William Baffin | The Canadian Encyclopedia


William Baffin

William Baffin, explorer (probably born in London, England, ca. 1584; died 23 January 1621 or 1622 in the Persian Gulf).

William Baffin, explorer (probably born in London, England, ca. 1584; died 23 January 1621 or 1622 in the Persian Gulf). One of the most proficient navigators of his time, he was chief pilot with Captain James Hall on his ill-fated voyage to Greenland in 1612. He was pilot on two expeditions to the Spitsbergen region in 1613 and 1614, and made his next voyage under Robert Bylot aboard the Discovery in 1615 in search of the Northwest Passage. They examined the Hudson Strait and western Southampton Island; when in sight of land later named Baffin Island by W. E. Parry, they turned back because of ice conditions. On this voyage Baffin obtained a longitude by observing stars concealed by the moon, the first known instance of such a measurement by an English navigator at sea.

Early Life and Career

Very little is known about William Baffin’s life prior to his Arctic expeditions. He was likely both a native of London and self-educated. In 1612, Baffin was made chief pilot on Captain James Hall’s Patience and was present when Hall was killed by an Inuk off the coast of western Greenland, where Hall had previously taken Inuit captives. Baffin spent the next two years working in the Spitsbergen whale fishery, serving as pilot for whaling and discovery vessels.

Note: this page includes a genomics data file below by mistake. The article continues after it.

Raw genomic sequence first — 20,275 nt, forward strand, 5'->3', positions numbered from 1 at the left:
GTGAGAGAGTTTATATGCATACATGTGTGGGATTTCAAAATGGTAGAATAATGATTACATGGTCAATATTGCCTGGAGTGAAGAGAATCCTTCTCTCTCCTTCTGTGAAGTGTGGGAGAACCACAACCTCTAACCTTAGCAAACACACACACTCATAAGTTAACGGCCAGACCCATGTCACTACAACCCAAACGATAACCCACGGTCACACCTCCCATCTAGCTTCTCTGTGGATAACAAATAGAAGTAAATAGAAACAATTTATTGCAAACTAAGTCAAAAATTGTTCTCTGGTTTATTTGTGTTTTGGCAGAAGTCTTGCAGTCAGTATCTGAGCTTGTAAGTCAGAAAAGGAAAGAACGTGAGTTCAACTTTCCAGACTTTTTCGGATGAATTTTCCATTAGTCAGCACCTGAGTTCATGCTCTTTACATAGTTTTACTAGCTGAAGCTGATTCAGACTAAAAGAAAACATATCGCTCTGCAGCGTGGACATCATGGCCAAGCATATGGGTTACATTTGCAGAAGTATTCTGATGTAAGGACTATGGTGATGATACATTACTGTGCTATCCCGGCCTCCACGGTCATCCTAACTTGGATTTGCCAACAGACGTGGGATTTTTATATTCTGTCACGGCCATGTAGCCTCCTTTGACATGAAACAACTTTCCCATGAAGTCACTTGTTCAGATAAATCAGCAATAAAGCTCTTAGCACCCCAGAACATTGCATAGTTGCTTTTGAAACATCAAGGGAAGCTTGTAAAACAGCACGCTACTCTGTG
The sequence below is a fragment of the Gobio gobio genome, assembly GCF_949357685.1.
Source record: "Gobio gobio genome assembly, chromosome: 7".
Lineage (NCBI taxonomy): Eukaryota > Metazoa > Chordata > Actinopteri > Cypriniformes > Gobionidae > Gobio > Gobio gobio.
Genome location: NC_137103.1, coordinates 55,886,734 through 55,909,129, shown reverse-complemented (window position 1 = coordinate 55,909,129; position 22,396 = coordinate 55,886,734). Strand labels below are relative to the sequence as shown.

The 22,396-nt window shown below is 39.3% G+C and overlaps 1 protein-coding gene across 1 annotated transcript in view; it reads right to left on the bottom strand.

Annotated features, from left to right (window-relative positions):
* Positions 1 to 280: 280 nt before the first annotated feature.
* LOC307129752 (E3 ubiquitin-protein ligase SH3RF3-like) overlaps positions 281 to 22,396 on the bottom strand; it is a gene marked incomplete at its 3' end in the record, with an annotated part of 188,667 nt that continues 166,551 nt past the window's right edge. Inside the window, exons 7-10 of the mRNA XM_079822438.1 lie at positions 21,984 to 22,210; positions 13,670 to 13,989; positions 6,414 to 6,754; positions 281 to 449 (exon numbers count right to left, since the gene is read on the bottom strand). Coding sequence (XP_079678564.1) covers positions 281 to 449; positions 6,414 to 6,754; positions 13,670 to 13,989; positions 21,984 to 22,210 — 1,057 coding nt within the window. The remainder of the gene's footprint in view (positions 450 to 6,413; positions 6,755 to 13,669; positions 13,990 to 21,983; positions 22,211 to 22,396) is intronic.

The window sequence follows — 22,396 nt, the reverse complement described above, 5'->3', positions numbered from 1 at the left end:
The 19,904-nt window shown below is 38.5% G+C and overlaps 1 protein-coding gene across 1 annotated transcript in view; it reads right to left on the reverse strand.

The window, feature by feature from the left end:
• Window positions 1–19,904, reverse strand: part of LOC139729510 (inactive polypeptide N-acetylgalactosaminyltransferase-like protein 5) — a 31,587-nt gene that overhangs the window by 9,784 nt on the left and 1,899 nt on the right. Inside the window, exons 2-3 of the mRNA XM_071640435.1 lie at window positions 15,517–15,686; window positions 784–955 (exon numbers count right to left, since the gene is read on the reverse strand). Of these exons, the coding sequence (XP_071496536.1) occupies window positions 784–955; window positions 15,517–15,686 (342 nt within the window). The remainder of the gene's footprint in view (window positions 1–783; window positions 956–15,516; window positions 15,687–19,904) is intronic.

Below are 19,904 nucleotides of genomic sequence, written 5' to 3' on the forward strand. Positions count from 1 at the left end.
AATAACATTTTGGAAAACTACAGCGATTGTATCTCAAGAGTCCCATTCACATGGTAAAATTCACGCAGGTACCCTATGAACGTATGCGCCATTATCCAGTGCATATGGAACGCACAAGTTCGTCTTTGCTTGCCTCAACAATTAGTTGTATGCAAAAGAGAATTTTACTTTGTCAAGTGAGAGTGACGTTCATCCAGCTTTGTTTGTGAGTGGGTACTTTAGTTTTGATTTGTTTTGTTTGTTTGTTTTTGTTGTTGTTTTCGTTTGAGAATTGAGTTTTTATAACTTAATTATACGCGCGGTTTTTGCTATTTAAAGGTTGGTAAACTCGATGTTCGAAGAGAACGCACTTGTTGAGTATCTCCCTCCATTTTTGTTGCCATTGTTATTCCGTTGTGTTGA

Recording the Arctic

In 1615, William Baffin was hired by a company called The Governor and Company of the Merchants of London, Discoverers of the North-West Passage to find and map the hypothetical water route to Asia. Baffin served as pilot aboard Captain Robert Bylot’s Discovery, during which time he would make a number of observations that future explorers would find remarkably accurate. The next year, Baffin sailed again under Bylot, and they became the first Europeans to explore what is now called Baffin Bay and mapped the entrances to Lancaster, Smith, and Jones sounds. They sailed over 480 km further north than Baffin's predecessor, John Davis. European explorers wouldn't return to Smith Sound until Edward Augustus Inglefield’s 1852 expedition.

Later Life

From 1617, William Baffin served with the English East India Company. Between 1617 and 1619, Baffin sailed to Surat, India, before going to the Red Sea and Persian Gulf, where he continued surveying and charting. In 1621 or 1622, Baffin died from a cannonball wound to the stomach during an Anglo-Persian assault on a Portuguese fort in the Persian Gulf. Portions of Baffin’s journals would be published in 1625, but financial constraints prevented the inclusion of his charts and hydrographic observations.